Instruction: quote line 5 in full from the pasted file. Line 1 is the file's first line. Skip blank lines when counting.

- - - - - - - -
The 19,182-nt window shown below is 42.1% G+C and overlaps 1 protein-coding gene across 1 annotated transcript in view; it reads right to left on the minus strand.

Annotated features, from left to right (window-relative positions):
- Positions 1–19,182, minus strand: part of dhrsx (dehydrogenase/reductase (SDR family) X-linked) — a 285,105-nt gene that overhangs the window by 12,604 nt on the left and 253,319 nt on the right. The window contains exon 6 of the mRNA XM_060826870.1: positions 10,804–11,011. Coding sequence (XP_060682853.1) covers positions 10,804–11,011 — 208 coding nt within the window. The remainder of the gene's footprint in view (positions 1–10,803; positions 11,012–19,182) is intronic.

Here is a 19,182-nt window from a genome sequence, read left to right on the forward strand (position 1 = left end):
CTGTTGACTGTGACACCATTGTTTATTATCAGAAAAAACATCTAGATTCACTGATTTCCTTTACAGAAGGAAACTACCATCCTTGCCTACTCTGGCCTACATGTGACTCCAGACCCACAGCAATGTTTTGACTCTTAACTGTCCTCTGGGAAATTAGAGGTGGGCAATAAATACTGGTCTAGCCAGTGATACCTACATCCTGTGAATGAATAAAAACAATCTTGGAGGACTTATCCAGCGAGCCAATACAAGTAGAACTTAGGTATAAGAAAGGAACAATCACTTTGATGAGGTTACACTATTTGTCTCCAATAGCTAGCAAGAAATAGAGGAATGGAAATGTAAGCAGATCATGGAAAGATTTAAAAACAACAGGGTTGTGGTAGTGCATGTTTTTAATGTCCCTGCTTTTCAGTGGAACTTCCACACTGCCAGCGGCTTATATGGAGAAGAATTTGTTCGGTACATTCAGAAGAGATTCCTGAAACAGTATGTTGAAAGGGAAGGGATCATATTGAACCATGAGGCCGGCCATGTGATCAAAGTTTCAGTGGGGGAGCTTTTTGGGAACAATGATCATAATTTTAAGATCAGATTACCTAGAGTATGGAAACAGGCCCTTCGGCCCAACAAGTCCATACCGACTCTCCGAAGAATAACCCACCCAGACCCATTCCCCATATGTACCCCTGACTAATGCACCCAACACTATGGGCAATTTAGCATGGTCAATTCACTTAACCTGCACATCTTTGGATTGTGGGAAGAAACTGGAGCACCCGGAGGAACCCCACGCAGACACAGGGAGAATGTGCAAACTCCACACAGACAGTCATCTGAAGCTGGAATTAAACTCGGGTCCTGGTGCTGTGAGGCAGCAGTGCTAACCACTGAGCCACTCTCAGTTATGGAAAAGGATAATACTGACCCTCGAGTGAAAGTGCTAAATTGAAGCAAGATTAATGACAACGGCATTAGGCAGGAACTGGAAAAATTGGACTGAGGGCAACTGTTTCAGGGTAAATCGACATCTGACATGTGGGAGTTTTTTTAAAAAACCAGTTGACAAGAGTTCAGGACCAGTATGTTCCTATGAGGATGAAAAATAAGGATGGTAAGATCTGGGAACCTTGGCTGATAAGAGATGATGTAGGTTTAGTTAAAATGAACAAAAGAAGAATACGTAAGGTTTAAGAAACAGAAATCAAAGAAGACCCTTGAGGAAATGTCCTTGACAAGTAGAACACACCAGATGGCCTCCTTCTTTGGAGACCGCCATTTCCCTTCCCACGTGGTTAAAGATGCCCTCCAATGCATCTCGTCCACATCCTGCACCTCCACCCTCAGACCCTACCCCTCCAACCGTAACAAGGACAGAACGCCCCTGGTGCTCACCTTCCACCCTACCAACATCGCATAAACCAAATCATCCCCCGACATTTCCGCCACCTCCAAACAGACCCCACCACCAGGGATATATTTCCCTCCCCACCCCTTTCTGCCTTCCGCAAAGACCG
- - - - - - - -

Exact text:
CTGTTGACTGTGACACCATTGTTTATTATCAGAAAAAACATCTAGATTCACTGATTTCCTTTACAGAAGGAAACTACCATCCTTGCCTACTCTGGCCTACATGTGACTCCAGACCCACAGCAATGTTTTGACTCTTAACTGTCCTCTGGGAAATTAGAGGTGGGCAATAAATACTGGTCTAGCCAGTGATACCTACATCCTGTGAATGAATAAAAACAATCTTGGAGGACTTATCCAGCGAGCCAATACAAGTAGAACTTAGGTATAAGAAAGGAACAATCACTTTGATGAGGTTACACTATTTGTCTCCAATAGCTAGCAAGAAATAGAGGAATGGAAATGTAAGCAGATCATGGAAAGATTTAAAAACAACAGGGTTGTGGTAGTGCATGTTTTTAATGTCCCTGCTTTTCAGTGGAACTTCCACACTGCCAGCGGCTTATATGGAGAAGAATTTGTTCGGTACATTCAGAAGAGATTCCTGAAACAGTATGTTGAAAGGGAAGGGATCATATTGAACCATGAGGCCGGCCATGTGATCAAAGTTTCAGTGGGGGAGCTTTTTGGGAACAATGATCATAATTTTAAGATCAGATTACCTAGAGTATGGAAACAGGCCCTTCGGCCCAACAAGTCCATACCGACTCTCCGAAGAATAACCCACCCAGACCCATTCCCCATATGTACCCCTGACTAATGCACCCAACACTATGGGCAATTTAGCATGGTCAATTCACTTAACCTGCACATCTTTGGATTGTGGGAAGAAACTGGAGCACCCGGAGGAACCCCACGCAGACACAGGGAGAATGTGCAAACTCCACACAGACAGTCATCTGAAGCTGGAATTAAACTCGGGTCCTGGTGCTGTGAGGCAGCAGTGCTAACCACTGAGCCACTCTCAGTTATGGAAAAGGATAATACTGACCCTCGAGTGAAAGTGCTAAATTGAAGCAAGATTAATGACAACGGCATTAGGCAGGAACTGGAAAAATTGGACTGAGGGCAACTGTTTCAGGGTAAATCGACATCTGACATGTGGGAGTTTTTTTAAAAAACCAGTTGACAAGAGTTCAGGACCAGTATGTTCCTATGAGGATGAAAAATAAGGATGGTAAGATCTGGGAACCTTGGCTGATAAGAGATGATGTAGGTTTAGTTAAAATGAACAAAAGAAGAATACGTAAGGTTTAAGAAACAGAAATCAAAGAAGACCCTTGAGGAAATGTCCTTGACAAGTAGAACACACCAGATGGCCTCCTTCTTTGGAGACCGCCATTTCCCTTCCCACGTGGTTAAAGATGCCCTCCAATGCATCTCGTCCACATCCTGCACCTCCACCCTCAGACCCTACCCCTCCAACCGTAACAAGGACAGAACGCCCCTGGTGCTCACCTTCCACCCTACCAACATCGCATAAACCAAATCATCCCCCGACATTTCCGCCACCTCCAAACAGACCCCACCACCAGGGATATATTTCCCTCCCCACCCCTTTCTGCCTTCCGCAAAGACCG